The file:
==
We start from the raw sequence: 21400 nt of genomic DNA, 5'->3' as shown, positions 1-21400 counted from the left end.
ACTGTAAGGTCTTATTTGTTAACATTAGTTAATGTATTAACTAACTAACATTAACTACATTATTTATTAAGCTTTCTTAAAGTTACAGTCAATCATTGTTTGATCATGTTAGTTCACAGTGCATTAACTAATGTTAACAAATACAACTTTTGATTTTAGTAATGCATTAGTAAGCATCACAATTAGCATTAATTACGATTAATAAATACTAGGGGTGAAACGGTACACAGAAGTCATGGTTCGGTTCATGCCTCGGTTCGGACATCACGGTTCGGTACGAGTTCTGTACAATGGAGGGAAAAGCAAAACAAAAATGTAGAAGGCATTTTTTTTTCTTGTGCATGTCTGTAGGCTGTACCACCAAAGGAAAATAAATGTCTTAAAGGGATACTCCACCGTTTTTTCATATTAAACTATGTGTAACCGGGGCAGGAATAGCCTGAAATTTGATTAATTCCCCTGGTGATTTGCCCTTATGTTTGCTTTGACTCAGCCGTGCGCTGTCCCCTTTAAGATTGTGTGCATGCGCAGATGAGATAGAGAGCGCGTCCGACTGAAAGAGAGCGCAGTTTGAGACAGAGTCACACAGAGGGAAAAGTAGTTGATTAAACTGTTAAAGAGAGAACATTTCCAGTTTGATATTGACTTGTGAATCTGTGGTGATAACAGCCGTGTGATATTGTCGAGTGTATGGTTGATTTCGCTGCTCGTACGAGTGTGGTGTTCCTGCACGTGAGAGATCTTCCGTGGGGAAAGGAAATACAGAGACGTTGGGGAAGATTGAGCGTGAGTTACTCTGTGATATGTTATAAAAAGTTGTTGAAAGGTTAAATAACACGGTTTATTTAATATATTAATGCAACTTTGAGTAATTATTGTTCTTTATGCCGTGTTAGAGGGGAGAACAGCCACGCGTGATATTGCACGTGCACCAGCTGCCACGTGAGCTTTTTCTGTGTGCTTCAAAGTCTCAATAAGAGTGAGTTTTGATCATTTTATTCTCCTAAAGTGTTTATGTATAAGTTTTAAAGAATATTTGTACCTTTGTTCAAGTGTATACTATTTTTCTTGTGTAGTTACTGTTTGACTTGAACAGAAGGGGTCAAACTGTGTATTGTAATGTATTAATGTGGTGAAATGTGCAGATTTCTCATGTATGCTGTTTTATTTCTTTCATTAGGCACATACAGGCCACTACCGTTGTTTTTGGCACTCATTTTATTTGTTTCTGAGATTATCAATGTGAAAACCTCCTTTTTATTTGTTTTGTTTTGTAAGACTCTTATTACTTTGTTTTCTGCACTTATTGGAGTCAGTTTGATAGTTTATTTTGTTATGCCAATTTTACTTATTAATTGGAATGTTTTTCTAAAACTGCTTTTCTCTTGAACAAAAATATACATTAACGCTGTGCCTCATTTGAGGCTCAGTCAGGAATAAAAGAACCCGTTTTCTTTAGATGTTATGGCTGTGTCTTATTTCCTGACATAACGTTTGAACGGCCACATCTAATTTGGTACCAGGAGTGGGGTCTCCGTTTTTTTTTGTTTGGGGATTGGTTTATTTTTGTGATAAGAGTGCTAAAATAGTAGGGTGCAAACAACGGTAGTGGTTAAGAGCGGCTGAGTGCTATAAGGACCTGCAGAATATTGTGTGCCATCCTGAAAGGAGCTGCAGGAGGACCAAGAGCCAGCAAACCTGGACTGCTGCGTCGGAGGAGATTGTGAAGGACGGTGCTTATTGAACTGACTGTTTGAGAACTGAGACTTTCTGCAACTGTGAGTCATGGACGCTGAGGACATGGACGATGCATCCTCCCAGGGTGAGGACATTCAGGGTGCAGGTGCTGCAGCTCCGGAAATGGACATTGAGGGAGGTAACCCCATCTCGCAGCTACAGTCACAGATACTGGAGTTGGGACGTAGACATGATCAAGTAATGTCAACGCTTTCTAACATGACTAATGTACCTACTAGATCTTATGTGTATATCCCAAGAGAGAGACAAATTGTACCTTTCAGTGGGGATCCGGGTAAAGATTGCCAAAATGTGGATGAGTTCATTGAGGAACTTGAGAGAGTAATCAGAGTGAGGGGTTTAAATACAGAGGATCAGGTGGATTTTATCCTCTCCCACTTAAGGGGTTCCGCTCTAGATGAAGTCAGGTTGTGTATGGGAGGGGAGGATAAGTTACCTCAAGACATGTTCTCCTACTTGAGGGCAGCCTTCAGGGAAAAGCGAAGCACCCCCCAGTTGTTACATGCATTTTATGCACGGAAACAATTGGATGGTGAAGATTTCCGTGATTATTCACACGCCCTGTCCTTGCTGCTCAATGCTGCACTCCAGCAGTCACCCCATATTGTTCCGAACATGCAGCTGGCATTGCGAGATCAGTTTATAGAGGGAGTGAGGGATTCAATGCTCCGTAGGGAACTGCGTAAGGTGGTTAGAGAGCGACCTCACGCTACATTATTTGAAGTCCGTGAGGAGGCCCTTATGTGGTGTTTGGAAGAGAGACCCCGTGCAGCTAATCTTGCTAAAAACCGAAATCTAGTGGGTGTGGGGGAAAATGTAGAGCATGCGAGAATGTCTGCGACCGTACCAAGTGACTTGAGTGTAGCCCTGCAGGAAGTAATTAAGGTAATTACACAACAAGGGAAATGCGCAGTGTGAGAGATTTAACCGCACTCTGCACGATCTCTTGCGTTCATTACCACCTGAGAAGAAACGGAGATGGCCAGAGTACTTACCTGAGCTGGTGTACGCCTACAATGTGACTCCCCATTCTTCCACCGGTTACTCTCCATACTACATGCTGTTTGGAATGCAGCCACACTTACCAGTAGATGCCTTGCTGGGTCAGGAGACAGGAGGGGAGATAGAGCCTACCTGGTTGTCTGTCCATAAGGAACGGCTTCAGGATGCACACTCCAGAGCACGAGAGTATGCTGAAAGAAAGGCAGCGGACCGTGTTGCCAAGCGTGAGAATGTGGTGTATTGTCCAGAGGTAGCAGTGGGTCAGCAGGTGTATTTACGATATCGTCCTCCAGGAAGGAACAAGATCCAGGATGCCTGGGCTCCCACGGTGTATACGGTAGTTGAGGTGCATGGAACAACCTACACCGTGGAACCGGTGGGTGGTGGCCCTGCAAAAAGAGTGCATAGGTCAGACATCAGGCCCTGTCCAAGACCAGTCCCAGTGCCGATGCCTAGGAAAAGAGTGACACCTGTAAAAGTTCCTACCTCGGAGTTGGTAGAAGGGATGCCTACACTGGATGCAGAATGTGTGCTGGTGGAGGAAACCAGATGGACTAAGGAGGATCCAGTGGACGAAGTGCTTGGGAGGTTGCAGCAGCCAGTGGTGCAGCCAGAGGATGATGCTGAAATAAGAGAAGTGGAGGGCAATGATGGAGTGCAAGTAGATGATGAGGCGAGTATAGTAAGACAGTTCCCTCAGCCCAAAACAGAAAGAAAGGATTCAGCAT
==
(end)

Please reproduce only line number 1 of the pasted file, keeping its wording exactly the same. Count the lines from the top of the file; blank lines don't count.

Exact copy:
We start from the raw sequence: 21400 nt of genomic DNA, 5'->3' as shown, positions 1-21400 counted from the left end.